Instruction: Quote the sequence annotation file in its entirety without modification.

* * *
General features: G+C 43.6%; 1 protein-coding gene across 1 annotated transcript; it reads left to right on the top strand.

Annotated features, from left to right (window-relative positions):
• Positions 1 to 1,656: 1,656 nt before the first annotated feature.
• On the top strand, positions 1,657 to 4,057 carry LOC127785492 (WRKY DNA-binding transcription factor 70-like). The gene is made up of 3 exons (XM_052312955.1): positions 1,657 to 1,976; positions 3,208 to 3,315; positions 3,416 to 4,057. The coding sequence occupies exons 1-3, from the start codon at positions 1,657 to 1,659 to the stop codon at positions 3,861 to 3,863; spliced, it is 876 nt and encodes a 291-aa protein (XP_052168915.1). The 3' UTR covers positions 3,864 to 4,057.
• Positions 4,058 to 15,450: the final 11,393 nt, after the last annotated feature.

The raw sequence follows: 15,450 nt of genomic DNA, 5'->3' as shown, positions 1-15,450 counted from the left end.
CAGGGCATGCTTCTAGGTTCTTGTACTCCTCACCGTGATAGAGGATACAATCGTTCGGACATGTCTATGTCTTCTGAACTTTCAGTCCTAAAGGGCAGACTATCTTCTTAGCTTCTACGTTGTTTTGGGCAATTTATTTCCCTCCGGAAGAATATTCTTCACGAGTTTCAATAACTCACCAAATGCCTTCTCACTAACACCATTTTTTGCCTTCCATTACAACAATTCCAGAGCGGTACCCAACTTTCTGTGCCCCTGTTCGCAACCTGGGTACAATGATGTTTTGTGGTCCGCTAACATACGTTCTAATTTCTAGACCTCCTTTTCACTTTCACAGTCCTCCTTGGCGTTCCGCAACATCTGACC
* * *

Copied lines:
General features: G+C 43.6%; 1 protein-coding gene across 1 annotated transcript; it reads left to right on the top strand.

Annotated features, from left to right (window-relative positions):
• Positions 1 to 1,656: 1,656 nt before the first annotated feature.
• On the top strand, positions 1,657 to 4,057 carry LOC127785492 (WRKY DNA-binding transcription factor 70-like). The gene is made up of 3 exons (XM_052312955.1): positions 1,657 to 1,976; positions 3,208 to 3,315; positions 3,416 to 4,057. The coding sequence occupies exons 1-3, from the start codon at positions 1,657 to 1,659 to the stop codon at positions 3,861 to 3,863; spliced, it is 876 nt and encodes a 291-aa protein (XP_052168915.1). The 3' UTR covers positions 3,864 to 4,057.
• Positions 4,058 to 15,450: the final 11,393 nt, after the last annotated feature.

The raw sequence follows: 15,450 nt of genomic DNA, 5'->3' as shown, positions 1-15,450 counted from the left end.
CAGGGCATGCTTCTAGGTTCTTGTACTCCTCACCGTGATAGAGGATACAATCGTTCGGACATGTCTATGTCTTCTGAACTTTCAGTCCTAAAGGGCAGACTATCTTCTTAGCTTCTACGTTGTTTTGGGCAATTTATTTCCCTCCGGAAGAATATTCTTCACGAGTTTCAATAACTCACCAAATGCCTTCTCACTAACACCATTTTTTGCCTTCCATTACAACAATTCCAGAGCGGTACCCAACTTTCTGTGCCCCTGTTCGCAACCTGGGTACAATGATGTTTTGTGGTCCGCTAACATACGTTCTAATTTCTAGACCTCCTTTTCACTTTCACAGTCCTCCTTGGCGTTCCGCAACATCTGACC